I came to poetry via pop music and I came to surrealism via psychedelia. I love the dazed, dayglo lyrics of The Beatles’ late 60s golden age, The Pretty Things’ SF Sorrow, Pink Floyd and, in particular, the utterly idiosyncratic solo albums of Syd Barrett. I love their different way of seeing, kaleidoscopic lenses through which the world is different, eerie and shimmering. I’ve always been more interested in English psychedelia, with its roots in the quotidian (teacups, firemen, bus shelters, steam engines, maiden aunts etc) than its more bombastic American variant. Similarly, I’m less interested in Dali’s lobsters and melting clocks than Magritte’s wry, subtle détournements, his apples, mantle pieces and bowler hats. I also like the fact that he wore a nice suit whilst painting, proving, in the words of Mark E Smith, that you don’t have to be weird to be weird.
At some point in my twenties, I acquired the Penguin Surrealist Poetry in English anthology, which includes some éminences grises (Ronald Penrose, Yvor Winters, Humphrey Jennings), some star names (James Tate, Ted Berrigan) but also some texts that are undeservedly now less well known, like Harry Crosby’s Mad Queen poems. I’ve just looked him up and found him described as a “bon vivant and minor poet”, very much my kind of chap. I was also given a copy of Michael Horovitz’s Children of Albion anthology and through that encountered the work of Spike Hawkins, Pete Brown (whose lyrics for the band Cream connect back to music) and the criminally neglected Stuart Mills, whose sparse, laconic poems, where strange things happen for no apparent reason, are a lifelong influence. Add to this J.G. Ballard, Lewis Carrol, Frida Kahlo, Edward Lear, Jan Švankmajer and, of course, Leonora Carrington, all of whom I got into around this time, and you have quite the surrealist snow globe.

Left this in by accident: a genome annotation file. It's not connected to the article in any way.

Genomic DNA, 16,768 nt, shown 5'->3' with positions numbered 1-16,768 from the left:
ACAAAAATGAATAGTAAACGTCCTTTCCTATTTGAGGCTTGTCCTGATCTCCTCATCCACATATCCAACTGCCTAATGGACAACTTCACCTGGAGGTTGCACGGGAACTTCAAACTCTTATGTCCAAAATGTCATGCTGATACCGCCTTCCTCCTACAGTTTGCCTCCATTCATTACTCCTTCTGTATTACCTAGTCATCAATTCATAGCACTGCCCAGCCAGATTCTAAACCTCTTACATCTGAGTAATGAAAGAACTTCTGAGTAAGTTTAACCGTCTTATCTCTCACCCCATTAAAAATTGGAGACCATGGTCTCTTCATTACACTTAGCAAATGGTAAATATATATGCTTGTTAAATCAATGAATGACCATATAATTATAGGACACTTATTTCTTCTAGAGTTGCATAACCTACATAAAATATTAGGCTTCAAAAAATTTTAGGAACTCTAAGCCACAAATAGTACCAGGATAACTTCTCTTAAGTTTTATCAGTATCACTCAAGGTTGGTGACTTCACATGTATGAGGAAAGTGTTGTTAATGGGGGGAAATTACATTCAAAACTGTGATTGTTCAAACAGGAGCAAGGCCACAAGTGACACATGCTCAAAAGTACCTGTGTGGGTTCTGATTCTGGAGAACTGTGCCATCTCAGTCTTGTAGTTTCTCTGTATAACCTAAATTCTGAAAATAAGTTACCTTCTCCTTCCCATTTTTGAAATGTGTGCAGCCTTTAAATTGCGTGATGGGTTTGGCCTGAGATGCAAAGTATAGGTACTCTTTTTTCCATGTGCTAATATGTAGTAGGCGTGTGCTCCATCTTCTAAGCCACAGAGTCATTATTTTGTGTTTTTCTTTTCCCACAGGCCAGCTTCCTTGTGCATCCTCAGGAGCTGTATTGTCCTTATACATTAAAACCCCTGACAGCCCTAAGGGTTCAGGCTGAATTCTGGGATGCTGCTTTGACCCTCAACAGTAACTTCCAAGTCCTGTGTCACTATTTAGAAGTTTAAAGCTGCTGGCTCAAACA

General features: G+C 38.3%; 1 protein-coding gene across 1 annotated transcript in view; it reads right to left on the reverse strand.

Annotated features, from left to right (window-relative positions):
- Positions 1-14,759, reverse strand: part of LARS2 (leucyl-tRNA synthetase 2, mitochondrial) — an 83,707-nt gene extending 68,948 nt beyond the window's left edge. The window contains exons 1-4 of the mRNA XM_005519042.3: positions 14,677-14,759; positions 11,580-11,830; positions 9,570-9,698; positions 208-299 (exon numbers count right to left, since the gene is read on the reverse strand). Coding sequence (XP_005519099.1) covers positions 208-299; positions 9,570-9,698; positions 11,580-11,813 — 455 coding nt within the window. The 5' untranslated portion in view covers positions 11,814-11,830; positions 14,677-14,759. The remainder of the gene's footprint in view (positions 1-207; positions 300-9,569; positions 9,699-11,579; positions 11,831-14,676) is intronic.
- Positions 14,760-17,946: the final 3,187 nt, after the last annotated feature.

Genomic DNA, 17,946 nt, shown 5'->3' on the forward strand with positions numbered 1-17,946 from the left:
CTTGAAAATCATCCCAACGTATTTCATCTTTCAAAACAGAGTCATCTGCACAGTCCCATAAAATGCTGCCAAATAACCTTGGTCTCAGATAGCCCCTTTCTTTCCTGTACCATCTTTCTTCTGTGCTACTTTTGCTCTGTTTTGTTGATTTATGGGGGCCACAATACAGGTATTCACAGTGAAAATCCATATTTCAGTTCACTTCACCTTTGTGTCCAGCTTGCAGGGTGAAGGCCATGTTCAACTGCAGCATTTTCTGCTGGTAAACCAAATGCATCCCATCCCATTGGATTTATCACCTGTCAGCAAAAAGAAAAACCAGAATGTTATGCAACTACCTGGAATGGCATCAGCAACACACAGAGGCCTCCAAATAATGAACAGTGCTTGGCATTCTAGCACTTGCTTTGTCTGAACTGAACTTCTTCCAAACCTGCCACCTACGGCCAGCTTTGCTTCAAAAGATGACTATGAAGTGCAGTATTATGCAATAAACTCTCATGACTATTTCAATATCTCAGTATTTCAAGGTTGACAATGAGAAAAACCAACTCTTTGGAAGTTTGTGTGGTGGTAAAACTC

Perhaps inevitably, my own writing began to change. I’d previously been more or less naturalistic, writing from direct experience and empirical reality (still the dominant British poetic strain) but I was becoming bored. I started to use surrealist techniques, such as collage, chance mechanisms and stream of consciousness as means of getting beyond myself and above my station. I found my way to a method I still use: writing at speed, editing only lightly, treating whatever is happening around me not as distractions but as part of the work, not really bothering with trying to make sense of anything, trusting in sense to make itself. I don’t feel you have to make an effort to be surreal, more that you have to make an effort not to be and who would want to do that?
There are some really interesting writers working now in the surrealist spirit but I won’t attempt to list them as I’d be sure to forget someone and find them waiting for me beside the ornamental pond with a hearing trumpet and an ancient tortoiseshell shoe horn.
Instead, I’ll finish with what is perhaps my favourite surrealist text, a joke my daughter made up when she was little.
“Why did the chicken cross the road? To get to the hairdresser’s.”